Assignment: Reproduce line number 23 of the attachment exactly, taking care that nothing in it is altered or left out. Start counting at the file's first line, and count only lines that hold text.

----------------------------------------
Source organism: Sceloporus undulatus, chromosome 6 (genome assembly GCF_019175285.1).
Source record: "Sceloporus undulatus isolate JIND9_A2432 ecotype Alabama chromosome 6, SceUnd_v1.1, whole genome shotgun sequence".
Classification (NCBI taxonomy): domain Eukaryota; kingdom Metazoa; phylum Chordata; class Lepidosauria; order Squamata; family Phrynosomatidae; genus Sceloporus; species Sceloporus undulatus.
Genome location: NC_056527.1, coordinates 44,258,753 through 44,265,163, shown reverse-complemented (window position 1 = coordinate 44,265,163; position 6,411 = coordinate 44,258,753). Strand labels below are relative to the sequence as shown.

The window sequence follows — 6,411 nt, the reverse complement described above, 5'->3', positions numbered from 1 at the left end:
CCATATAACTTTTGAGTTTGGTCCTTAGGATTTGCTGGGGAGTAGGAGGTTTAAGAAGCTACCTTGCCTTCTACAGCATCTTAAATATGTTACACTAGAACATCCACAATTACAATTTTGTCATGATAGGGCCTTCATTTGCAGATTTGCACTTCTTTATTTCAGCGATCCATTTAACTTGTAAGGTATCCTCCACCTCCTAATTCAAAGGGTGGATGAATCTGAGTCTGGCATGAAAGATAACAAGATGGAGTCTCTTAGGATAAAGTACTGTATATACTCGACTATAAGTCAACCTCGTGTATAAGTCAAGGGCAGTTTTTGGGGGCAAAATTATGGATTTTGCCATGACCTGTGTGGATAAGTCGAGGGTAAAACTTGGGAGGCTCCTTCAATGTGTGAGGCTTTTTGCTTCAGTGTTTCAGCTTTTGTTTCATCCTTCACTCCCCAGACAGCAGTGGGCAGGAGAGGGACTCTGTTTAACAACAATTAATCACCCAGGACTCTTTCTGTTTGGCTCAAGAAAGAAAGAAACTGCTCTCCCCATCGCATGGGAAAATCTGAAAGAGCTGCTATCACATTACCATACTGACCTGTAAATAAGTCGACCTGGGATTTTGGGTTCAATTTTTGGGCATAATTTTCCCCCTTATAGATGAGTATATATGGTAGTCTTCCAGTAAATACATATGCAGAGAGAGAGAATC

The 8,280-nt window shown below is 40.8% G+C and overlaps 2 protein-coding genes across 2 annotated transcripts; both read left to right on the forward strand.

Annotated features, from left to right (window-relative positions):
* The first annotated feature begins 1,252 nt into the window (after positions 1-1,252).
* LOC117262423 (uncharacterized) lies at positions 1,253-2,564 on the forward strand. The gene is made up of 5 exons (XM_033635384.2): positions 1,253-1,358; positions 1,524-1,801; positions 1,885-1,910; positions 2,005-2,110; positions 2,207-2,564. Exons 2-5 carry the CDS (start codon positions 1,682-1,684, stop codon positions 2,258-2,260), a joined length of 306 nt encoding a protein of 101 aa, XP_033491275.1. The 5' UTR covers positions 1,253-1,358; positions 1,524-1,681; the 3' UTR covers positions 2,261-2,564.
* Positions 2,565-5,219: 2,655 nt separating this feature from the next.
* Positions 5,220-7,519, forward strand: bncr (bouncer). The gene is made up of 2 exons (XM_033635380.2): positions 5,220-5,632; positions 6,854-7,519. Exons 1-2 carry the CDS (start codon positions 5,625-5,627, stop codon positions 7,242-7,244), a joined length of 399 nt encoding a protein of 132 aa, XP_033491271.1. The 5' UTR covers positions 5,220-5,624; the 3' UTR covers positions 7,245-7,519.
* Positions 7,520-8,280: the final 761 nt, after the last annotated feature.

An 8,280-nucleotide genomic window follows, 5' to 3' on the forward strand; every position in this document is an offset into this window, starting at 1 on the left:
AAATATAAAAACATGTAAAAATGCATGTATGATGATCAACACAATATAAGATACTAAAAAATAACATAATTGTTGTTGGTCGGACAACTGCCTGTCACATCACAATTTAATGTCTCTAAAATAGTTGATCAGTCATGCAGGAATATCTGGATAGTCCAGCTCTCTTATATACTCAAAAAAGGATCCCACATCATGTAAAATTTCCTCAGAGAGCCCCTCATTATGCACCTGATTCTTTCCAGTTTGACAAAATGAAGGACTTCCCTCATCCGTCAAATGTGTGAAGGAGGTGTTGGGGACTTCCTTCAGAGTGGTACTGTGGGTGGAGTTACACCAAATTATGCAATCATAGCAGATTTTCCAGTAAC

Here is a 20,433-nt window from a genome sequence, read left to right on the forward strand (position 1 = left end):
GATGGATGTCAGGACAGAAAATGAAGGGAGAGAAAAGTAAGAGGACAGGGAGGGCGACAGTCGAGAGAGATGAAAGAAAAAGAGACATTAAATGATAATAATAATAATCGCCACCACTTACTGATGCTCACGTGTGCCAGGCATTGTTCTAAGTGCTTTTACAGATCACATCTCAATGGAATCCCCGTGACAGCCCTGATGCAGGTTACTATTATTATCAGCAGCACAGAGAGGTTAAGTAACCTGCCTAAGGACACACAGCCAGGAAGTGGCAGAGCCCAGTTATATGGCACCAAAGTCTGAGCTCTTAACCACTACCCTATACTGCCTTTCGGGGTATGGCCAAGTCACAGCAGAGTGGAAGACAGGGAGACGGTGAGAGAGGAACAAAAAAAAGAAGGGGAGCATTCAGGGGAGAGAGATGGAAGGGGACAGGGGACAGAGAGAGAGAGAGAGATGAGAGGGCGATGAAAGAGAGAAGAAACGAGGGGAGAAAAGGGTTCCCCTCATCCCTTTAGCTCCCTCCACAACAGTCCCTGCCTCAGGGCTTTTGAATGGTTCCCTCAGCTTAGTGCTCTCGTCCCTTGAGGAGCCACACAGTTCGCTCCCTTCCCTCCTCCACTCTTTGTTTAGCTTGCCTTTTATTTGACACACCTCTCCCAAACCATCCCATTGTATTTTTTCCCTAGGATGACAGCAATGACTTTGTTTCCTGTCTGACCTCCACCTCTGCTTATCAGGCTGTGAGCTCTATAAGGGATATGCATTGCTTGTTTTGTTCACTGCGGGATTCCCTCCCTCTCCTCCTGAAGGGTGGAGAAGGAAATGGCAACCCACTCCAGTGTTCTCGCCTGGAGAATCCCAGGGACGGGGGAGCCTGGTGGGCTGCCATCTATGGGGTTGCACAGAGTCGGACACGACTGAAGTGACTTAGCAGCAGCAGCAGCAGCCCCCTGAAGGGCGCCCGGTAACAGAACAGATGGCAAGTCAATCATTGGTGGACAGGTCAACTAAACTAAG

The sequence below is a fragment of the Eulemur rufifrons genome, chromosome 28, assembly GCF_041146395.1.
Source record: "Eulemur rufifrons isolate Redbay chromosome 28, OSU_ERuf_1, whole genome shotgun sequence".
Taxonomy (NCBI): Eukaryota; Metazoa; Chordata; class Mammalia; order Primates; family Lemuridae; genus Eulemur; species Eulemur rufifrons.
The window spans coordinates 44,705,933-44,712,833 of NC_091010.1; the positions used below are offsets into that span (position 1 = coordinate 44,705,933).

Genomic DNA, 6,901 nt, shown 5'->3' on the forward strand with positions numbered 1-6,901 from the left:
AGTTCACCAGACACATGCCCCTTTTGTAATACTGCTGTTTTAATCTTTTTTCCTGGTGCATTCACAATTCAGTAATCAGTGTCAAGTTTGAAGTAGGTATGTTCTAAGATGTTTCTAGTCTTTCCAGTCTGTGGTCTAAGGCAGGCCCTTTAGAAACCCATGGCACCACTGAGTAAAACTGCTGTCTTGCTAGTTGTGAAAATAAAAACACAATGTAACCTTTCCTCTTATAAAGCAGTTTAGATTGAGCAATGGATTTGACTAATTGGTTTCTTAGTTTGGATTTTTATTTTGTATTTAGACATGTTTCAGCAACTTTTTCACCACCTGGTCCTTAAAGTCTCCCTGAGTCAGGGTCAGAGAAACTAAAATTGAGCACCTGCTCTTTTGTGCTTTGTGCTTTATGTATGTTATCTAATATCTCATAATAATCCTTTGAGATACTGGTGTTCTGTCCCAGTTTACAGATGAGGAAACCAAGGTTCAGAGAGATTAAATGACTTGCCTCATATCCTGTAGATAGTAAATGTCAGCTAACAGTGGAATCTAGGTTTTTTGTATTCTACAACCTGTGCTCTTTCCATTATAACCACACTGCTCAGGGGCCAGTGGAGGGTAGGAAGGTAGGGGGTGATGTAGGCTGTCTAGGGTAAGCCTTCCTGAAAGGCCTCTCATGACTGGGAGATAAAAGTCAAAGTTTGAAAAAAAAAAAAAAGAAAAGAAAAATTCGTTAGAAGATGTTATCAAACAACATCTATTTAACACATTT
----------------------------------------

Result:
AGTTCACCAGACACATGCCCCTTTTGTAATACTGCTGTTTTAATCTTTTTTCCTGGTGCATTCACAATTCAGTAATCAGTGTCAAGTTTGAAGTAGGTATGTTCTAAGATGTTTCTAGTCTTTCCAGTCTGTGGTCTAAGGCAGGCCCTTTAGAAACCCATGGCACCACTGAGTAAAACTGCTGTCTTGCTAGTTGTGAAAATAAAAACACAATGTAACCTTTCCTCTTATAAAGCAGTTTAGATTGAGCAATGGATTTGACTAATTGGTTTCTTAGTTTGGATTTTTATTTTGTATTTAGACATGTTTCAGCAACTTTTTCACCACCTGGTCCTTAAAGTCTCCCTGAGTCAGGGTCAGAGAAACTAAAATTGAGCACCTGCTCTTTTGTGCTTTGTGCTTTATGTATGTTATCTAATATCTCATAATAATCCTTTGAGATACTGGTGTTCTGTCCCAGTTTACAGATGAGGAAACCAAGGTTCAGAGAGATTAAATGACTTGCCTCATATCCTGTAGATAGTAAATGTCAGCTAACAGTGGAATCTAGGTTTTTTGTATTCTACAACCTGTGCTCTTTCCATTATAACCACACTGCTCAGGGGCCAGTGGAGGGTAGGAAGGTAGGGGGTGATGTAGGCTGTCTAGGGTAAGCCTTCCTGAAAGGCCTCTCATGACTGGGAGATAAAAGTCAAAGTTTGAAAAAAAAAAAAAAGAAAAGAAAAATTCGTTAGAAGATGTTATCAAACAACATCTATTTAACACATTT